I took some pho­tos of my stance and dis­cov­ered that my left foot is pointed straight at the tar­get, my right foot is about shoul­der width apart and pointed at 45 de­grees to the tar­get, which all seems to be cor­rect.


The ‘tar­get’ stance re­quires you to stand more side-on to your tar­get, with your left shoul­der lead­ing (if you’re a right-handed shooter). Your left hip is pushed for­wards, and the left el­bow tucked into the left hip. Do­ing this makes your left hand drop too low, so you will have to stretch your fin­gers or use a small bean­bag to sup­port the fore end of the stock. It’s not a stance I feel com­fort­able with, but for many it can work well,


Stand­ing to shoot is the most high-pro­file po­si­tion and there­fore the least sta­ble. It also uses the most mus­cles. Your arms are the weak­est link. No­body can hold a ri­fle even rel­a­tively steady for very long, so ob­vi­ously arm strength is an is­sue.

I read a very in­ter­est­ing piece about the use of arms when tak­ing stand­ing shots, and after re­view­ing my stance I tried this tip and it felt so much more solid.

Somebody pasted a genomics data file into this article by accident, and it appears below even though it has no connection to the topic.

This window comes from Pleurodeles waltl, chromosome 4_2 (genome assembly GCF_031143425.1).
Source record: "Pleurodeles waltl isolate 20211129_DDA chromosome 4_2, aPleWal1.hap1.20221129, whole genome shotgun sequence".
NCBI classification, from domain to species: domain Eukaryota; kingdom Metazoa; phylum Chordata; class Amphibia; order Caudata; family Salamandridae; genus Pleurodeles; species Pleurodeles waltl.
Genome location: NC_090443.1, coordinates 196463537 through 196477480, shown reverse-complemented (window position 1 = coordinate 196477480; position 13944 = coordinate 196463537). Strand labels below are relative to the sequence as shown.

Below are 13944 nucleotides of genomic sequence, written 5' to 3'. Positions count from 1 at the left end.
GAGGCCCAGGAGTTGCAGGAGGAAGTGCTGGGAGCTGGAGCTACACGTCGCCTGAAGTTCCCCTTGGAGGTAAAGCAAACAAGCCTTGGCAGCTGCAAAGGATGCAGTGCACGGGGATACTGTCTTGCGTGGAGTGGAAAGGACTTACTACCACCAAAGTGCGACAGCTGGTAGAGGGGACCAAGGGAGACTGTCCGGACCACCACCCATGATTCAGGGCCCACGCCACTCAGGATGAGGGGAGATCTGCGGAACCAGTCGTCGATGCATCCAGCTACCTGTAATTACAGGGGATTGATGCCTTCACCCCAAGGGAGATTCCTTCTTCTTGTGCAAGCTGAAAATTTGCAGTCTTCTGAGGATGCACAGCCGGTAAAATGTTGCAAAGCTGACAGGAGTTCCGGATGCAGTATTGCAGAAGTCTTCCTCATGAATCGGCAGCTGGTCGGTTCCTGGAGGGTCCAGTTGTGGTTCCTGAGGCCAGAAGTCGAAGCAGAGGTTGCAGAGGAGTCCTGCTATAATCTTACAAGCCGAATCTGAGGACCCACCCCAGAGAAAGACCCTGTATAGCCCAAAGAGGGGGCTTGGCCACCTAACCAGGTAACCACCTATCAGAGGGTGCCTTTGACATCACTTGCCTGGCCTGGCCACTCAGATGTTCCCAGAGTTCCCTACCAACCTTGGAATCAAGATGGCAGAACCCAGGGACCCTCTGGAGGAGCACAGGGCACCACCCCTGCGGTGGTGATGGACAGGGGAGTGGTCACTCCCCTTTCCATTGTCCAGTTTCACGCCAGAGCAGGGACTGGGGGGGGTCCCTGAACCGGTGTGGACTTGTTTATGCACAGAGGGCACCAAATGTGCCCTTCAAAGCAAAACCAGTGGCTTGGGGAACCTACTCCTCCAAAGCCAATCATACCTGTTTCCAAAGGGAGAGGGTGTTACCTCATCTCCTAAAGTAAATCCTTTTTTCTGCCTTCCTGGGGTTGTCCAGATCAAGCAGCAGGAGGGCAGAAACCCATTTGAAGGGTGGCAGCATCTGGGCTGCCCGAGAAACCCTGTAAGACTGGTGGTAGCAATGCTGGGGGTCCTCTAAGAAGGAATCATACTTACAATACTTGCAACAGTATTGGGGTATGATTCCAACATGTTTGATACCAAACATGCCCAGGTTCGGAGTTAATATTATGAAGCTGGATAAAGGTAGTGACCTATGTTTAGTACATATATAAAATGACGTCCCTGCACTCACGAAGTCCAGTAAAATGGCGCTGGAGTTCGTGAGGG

For the most part I had been shoot­ing with my right arm (trig­ger-fin­ger arm) tucked into my body. Then I read about lift­ing the el­bow to above hor­i­zon­tal to help pull the ri­fle butt into my shoul­der, and after just five min­utes of shoot­ing like this I could feel the ef­fect.

To do this, you need to keep your trig­gerfin­ger el­bow no lower than hor­i­zon­tal – higher is bet­ter be­cause this helps to set the butt into the shoul­der more. Give it a try and see how you get on with it.


This is an­other great tech­nique I dis­cov­ered on­line, and it’s very pop­u­lar with hunters shoot­ing small and full-bore ri­fles in the USA, where tak­ing a stand­ing shot at live game is of­ten a ne­ces­sity. It’s called the ‘hasty sling tech­nique’, and it’s re­ally easy to set up. What’s more, it gives a far more sta­ble plat­form to shoot from. You should try it and see if it helps you, too.

All you have to do is hold the ri­fle in your right hand and slide your left arm (sup­port­ing arm) as far for­ward as pos­si­ble so the sling strap sits on your tri­cep.